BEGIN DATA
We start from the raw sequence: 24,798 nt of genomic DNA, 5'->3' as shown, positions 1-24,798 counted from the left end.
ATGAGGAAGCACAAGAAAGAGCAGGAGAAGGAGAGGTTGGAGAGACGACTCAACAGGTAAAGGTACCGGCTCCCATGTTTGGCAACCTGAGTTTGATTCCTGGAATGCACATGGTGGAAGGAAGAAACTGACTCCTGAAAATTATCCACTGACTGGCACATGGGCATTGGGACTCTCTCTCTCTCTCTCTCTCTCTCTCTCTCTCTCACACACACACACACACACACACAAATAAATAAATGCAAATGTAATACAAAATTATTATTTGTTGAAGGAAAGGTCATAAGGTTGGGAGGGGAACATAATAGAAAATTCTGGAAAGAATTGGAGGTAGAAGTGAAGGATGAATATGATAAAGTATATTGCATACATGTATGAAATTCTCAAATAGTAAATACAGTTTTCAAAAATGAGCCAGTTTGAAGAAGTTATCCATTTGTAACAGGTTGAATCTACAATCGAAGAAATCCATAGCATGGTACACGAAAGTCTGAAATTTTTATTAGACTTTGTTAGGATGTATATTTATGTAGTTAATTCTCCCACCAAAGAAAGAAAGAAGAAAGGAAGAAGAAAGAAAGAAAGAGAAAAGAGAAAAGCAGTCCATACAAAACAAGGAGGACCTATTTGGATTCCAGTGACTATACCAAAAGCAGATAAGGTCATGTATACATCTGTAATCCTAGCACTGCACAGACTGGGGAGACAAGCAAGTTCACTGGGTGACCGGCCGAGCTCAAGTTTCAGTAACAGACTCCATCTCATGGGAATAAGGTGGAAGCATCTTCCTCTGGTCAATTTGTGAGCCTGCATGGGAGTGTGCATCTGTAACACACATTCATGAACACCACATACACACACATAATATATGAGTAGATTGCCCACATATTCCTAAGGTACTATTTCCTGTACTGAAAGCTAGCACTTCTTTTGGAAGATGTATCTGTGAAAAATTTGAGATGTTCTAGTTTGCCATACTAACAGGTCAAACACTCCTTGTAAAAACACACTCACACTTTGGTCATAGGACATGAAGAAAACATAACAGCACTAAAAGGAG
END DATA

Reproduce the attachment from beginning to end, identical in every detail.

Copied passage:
We start from the raw sequence: 24,798 nt of genomic DNA, 5'->3' as shown, positions 1-24,798 counted from the left end.
ATGAGGAAGCACAAGAAAGAGCAGGAGAAGGAGAGGTTGGAGAGACGACTCAACAGGTAAAGGTACCGGCTCCCATGTTTGGCAACCTGAGTTTGATTCCTGGAATGCACATGGTGGAAGGAAGAAACTGACTCCTGAAAATTATCCACTGACTGGCACATGGGCATTGGGACTCTCTCTCTCTCTCTCTCTCTCTCTCTCTCTCTCACACACACACACACACACACACAAATAAATAAATGCAAATGTAATACAAAATTATTATTTGTTGAAGGAAAGGTCATAAGGTTGGGAGGGGAACATAATAGAAAATTCTGGAAAGAATTGGAGGTAGAAGTGAAGGATGAATATGATAAAGTATATTGCATACATGTATGAAATTCTCAAATAGTAAATACAGTTTTCAAAAATGAGCCAGTTTGAAGAAGTTATCCATTTGTAACAGGTTGAATCTACAATCGAAGAAATCCATAGCATGGTACACGAAAGTCTGAAATTTTTATTAGACTTTGTTAGGATGTATATTTATGTAGTTAATTCTCCCACCAAAGAAAGAAAGAAGAAAGGAAGAAGAAAGAAAGAAAGAGAAAAGAGAAAAGCAGTCCATACAAAACAAGGAGGACCTATTTGGATTCCAGTGACTATACCAAAAGCAGATAAGGTCATGTATACATCTGTAATCCTAGCACTGCACAGACTGGGGAGACAAGCAAGTTCACTGGGTGACCGGCCGAGCTCAAGTTTCAGTAACAGACTCCATCTCATGGGAATAAGGTGGAAGCATCTTCCTCTGGTCAATTTGTGAGCCTGCATGGGAGTGTGCATCTGTAACACACATTCATGAACACCACATACACACACATAATATATGAGTAGATTGCCCACATATTCCTAAGGTACTATTTCCTGTACTGAAAGCTAGCACTTCTTTTGGAAGATGTATCTGTGAAAAATTTGAGATGTTCTAGTTTGCCATACTAACAGGTCAAACACTCCTTGTAAAAACACACTCACACTTTGGTCATAGGACATGAAGAAAACATAACAGCACTAAAAGGAG